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And the refreshing music of water gently dropping into a pond.  

Paying attention can lead us in so much beauty!

31 Days of Paying Attention — Day Ten

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Yes!! Love IS ingenious! When we are living out of a place of love, creativity soars, diversity is welcome, old truths take on fresh new meanings. I love this small line of text, maybe because it is surprising. “Ingenious” is not an adjective often applied to the noun “love,” but somehow it is perfect, don’t you think?

Jesus was a person of surprises. Teaching the upside-down nature of the kingdom of God, touching lepers, welcoming children — even telling us to be like children if we truly wish to know God. He told stories, he did not pontificate. He was not afraid of truth-telling, but as Eugene Peterson so beautifully used Emily Dickenson’s gorgeous line, “Tell the truth, but tell it slant. . . ,” Jesus always told that truth sideways, upending expectations and astonishing listeners.

Do we astonish others regularly? Do we do so out of that centered place of living loved and living love? I do believe this is the only way forward out of any morass in which we might find ourselves.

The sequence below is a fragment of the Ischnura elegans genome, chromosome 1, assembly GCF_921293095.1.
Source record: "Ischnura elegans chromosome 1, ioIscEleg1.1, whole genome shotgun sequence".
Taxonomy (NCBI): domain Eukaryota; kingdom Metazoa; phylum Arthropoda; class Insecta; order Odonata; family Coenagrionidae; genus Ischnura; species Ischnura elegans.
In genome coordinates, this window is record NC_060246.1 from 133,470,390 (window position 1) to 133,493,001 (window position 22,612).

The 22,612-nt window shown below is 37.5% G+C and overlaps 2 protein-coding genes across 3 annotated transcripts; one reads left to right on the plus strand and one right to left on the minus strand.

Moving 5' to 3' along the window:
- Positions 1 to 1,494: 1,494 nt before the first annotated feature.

Love-centered ingenuity! I love it!

And this surprising oasis-like fountain surround by palm trees at the base of the San Gabriel mountains is a picture of what it can look like. A beauty spot, right there atop a middle-class suburb, inviting one and all to stop a while, to pay attention, to savor the ingenious love of the creator, given expression by the willing hands and hearts of human artisans. 

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31 Days of Paying Attention — Day Nine

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Do you see that lovely arch out there? It is the source of the name of the state park in which it is located – Natural Bridges. We drove out there from our retreat center fairly early in the morning of our first full day. Discovering that it would cost us ten bucks to drive onto the campground, we opted to go in the opposite direction, toward the parking lot right at the edge of the cliff that overlooks this rock. From that viewpoint, this is what we saw:

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Do you see any sign of that lovely arch from this angle?

Nada. Zilch. Nope. 

Your point of view, your perspective, your position makes a huge difference in what you can actually see. I’ve had days, I’ve had seasons, I’ve had YEARS when parts of my life looked like a solid, dark wall. And then, a simple shift in my viewpoint, a slight difference in my perspective, a new angle of vision made all the difference in the world.